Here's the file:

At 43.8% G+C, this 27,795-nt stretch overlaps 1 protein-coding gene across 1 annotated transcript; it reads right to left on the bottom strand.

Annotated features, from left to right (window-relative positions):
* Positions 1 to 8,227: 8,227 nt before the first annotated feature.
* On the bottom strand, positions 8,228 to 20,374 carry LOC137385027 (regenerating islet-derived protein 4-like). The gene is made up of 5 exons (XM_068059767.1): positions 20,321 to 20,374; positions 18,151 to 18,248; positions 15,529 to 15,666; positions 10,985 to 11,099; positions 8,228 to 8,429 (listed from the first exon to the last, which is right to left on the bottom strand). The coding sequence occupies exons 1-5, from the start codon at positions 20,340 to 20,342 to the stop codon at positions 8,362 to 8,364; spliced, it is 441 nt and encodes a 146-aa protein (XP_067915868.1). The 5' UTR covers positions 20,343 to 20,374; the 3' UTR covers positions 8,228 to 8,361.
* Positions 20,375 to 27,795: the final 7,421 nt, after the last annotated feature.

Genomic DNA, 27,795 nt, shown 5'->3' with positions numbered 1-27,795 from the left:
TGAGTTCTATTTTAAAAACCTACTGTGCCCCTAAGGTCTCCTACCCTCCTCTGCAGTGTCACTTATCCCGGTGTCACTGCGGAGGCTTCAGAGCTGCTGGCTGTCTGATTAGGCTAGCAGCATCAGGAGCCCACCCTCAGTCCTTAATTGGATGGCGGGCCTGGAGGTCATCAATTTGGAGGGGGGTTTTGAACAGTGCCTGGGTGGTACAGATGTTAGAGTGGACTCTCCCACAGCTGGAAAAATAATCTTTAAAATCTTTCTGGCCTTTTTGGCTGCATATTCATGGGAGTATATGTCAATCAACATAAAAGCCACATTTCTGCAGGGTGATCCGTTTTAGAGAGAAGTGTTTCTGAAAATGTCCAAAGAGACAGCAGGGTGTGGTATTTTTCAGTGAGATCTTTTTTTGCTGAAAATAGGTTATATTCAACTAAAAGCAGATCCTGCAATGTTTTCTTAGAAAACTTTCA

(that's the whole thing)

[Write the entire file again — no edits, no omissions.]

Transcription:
At 43.8% G+C, this 27,795-nt stretch overlaps 1 protein-coding gene across 1 annotated transcript; it reads right to left on the bottom strand.

Annotated features, from left to right (window-relative positions):
* Positions 1 to 8,227: 8,227 nt before the first annotated feature.
* On the bottom strand, positions 8,228 to 20,374 carry LOC137385027 (regenerating islet-derived protein 4-like). The gene is made up of 5 exons (XM_068059767.1): positions 20,321 to 20,374; positions 18,151 to 18,248; positions 15,529 to 15,666; positions 10,985 to 11,099; positions 8,228 to 8,429 (listed from the first exon to the last, which is right to left on the bottom strand). The coding sequence occupies exons 1-5, from the start codon at positions 20,340 to 20,342 to the stop codon at positions 8,362 to 8,364; spliced, it is 441 nt and encodes a 146-aa protein (XP_067915868.1). The 5' UTR covers positions 20,343 to 20,374; the 3' UTR covers positions 8,228 to 8,361.
* Positions 20,375 to 27,795: the final 7,421 nt, after the last annotated feature.

Genomic DNA, 27,795 nt, shown 5'->3' with positions numbered 1-27,795 from the left:
TGAGTTCTATTTTAAAAACCTACTGTGCCCCTAAGGTCTCCTACCCTCCTCTGCAGTGTCACTTATCCCGGTGTCACTGCGGAGGCTTCAGAGCTGCTGGCTGTCTGATTAGGCTAGCAGCATCAGGAGCCCACCCTCAGTCCTTAATTGGATGGCGGGCCTGGAGGTCATCAATTTGGAGGGGGGTTTTGAACAGTGCCTGGGTGGTACAGATGTTAGAGTGGACTCTCCCACAGCTGGAAAAATAATCTTTAAAATCTTTCTGGCCTTTTTGGCTGCATATTCATGGGAGTATATGTCAATCAACATAAAAGCCACATTTCTGCAGGGTGATCCGTTTTAGAGAGAAGTGTTTCTGAAAATGTCCAAAGAGACAGCAGGGTGTGGTATTTTTCAGTGAGATCTTTTTTTGCTGAAAATAGGTTATATTCAACTAAAAGCAGATCCTGCAATGTTTTCTTAGAAAACTTTCA